[62].     Weigend, supra note 30, at 295.

         [63].     Nigel Foster & Satish Sule, German Legal System and Laws 358 (3rd ed. 2002); see also Huber, supra note 61, at 292; Weigend, supra note 30, at 296. The German Federal Constitutional Court has developed three spheres of privacy: the social sphere (like business contacts), which is generally admissible; the private sphere (such as private talks in public spaces), which can be admissible, but must be balanced against other interests at stake; and the intimate sphere (such as bedroom conversations between spouses), which is not admissible. Foster, supra, at 358.

         [64].     Foster, supra note 63, at 357; Weigend, supra note 30, at 296.

         [65].     Weigend, supra note 30, at 296.

         [66].     Id.

         [67].     Id.

         [68].     E.U. Network of Independent Experts on Fundamental Rights, Opinion on the Status of Illegally Obtained Evidence in Criminal Procedures in the Member States of the European Union 16 (2003), [] [hereinafter E.U. Network].

         [69].     Idlir Peci, The Netherlands, in 1 Toward a Prosecutor for the European Union: A Comparative Analysis, supra note 30, at 95, 121.

         [70].     Id.

         [71].     Id.

         [72].     Id.

           [73].     See infra Part III.B.

         [74].     E.U. Network, supra note 68, at 21.

         [75].     Id. at 22.

         [76].     Id.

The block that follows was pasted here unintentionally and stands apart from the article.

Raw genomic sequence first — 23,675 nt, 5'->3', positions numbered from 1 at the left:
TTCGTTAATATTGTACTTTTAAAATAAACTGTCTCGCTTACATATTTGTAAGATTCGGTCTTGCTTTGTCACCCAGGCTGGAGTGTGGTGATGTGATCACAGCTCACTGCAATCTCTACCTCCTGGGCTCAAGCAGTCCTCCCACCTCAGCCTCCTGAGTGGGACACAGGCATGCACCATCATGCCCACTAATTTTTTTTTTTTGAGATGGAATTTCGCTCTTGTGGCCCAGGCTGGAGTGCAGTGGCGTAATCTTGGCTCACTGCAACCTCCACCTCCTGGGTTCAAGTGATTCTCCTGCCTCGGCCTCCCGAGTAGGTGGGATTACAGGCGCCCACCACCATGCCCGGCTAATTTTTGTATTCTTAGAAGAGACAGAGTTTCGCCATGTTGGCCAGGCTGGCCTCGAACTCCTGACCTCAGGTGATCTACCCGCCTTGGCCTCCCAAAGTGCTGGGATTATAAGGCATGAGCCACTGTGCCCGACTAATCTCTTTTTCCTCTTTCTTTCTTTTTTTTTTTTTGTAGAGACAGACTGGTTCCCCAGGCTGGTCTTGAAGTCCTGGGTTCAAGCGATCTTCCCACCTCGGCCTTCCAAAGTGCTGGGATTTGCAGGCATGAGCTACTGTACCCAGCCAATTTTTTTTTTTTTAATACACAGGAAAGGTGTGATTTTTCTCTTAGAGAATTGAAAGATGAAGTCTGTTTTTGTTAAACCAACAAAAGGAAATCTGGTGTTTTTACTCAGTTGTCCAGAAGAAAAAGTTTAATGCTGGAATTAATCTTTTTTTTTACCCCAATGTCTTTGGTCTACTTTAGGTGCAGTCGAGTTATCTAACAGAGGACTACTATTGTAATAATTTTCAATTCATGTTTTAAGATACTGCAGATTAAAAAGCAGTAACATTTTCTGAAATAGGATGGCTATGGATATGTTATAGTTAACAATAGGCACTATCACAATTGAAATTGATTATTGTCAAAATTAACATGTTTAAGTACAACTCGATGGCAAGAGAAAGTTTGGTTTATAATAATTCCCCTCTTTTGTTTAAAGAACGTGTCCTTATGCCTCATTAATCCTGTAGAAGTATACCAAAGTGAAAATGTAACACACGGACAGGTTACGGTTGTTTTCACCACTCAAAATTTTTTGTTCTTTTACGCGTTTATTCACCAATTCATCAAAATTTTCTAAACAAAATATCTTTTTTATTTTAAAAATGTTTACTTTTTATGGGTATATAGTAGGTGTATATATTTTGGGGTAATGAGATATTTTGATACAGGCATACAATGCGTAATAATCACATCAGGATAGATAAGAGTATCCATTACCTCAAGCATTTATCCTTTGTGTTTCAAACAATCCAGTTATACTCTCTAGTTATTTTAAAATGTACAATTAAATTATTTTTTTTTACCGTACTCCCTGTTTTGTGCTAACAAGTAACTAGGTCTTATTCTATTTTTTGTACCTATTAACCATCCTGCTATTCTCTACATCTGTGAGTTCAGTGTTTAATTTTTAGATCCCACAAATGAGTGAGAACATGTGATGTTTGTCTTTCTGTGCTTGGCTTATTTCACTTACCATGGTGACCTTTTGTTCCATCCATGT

[77].     Wong, supra note 50, at 771.

         [78].     E.U. Network, supra note 68, at 24.

         [79].     Id.

         [80].     Id.

         [81].     Wong, supra note 50, at 772.

         [82].     Id. at 772 n.146.

         [83].     The European Convention on Human Rights is an international treaty that protects human rights and fundamental freedoms of individuals under the jurisdiction of the Council of Europe countries, regardless of such individuals’ nationality. Austria v. Italy, App. No. 788/60, Y.B. Eur. Conv. on H.R. 116, 140 (1961).

         [84].     The European Convention on Human Rights, supra note 31, at art. 8.

         [85].     See A. v. France, 277 Eur. Ct. H.R. (ser. A) 38, 48–49 (1993).

         [86].     See id. at 49; E.U. Network, supra note 68, at 8.

         [87].     See Akhlyustin v. Russia, App. No. 21200/05, 333 Eur. Ct. H.R. ¶ 37 (2017); Société Colas Est and Others v. France, III Eur. Ct. H.R. 133, 148–49 (2002); Niemietz v. Germany, 251 Eur. Ct. H.R. (ser. A) 25, 34 (1992).

         [88].     See Akhlyustin, 333 Eur. Ct. H.R., at ¶¶ 40–47; A., 277 Eur. Ct. H.R. at 49–50.

         [89].     See A., 277 Eur. Ct. H.R. at 49.

         [90].     See Akhlyustin, 333 Eur. Ct. H.R. at ¶ 40.

         [91].     See M.M. v. Netherlands, App. No. 39339/98, Eur. Ct. H.R. ¶¶ 45–46 (2003); A., 277 Eur. Ct. H.R. at 49–50 at 49–50.

         [92].     Bykov v. Russia, App. No. 4378/02, Eur. Ct. H.R. ¶ 76 (2009).

         [93].     Council of Bars and Law Societies of Europe, The European Court of Human Rights: Questions & Answers for Lawyers, Question 38, (2014), [].

         [94].     Id.

         [95].     A., 277 Eur. Ct. H.R. at 40, 50.

         [96].     Id. at 40.

         [97].     Id. at 49.

         [98].     Id. at 49–50.

         [99].     Id. at 50.

      [100].     M.M. v. Netherlands, App. No. 39339/98, Eur. Ct. H.R. ¶¶ 9–14, 46 (2003).

      [101].     Id. at ¶ 11.

      [102].     Id. at ¶¶ 9–14.

      [103].     Id. at ¶ 35.

      [104].     Id. at ¶¶ 37, 39.

      [105].     Id. at ¶¶ 38–39, 44–46.

      [106].     Bykov v. Russia, App. No. 4378/02, Eur. Ct. H.R. ¶¶ 13, 83 (2009).

      [107].     Id. at ¶ 10.

      [108].     Id. at ¶ 14.

      [109].     Id. at ¶¶ 14, 29–48.

      [110].     Id. at ¶¶ 72–75.

      [111].     Id. at ¶¶ 77–83.

      [112].     Id. at ¶ 83.

      [113].     European Convention on Human Rights, supra note 31, at art. 8.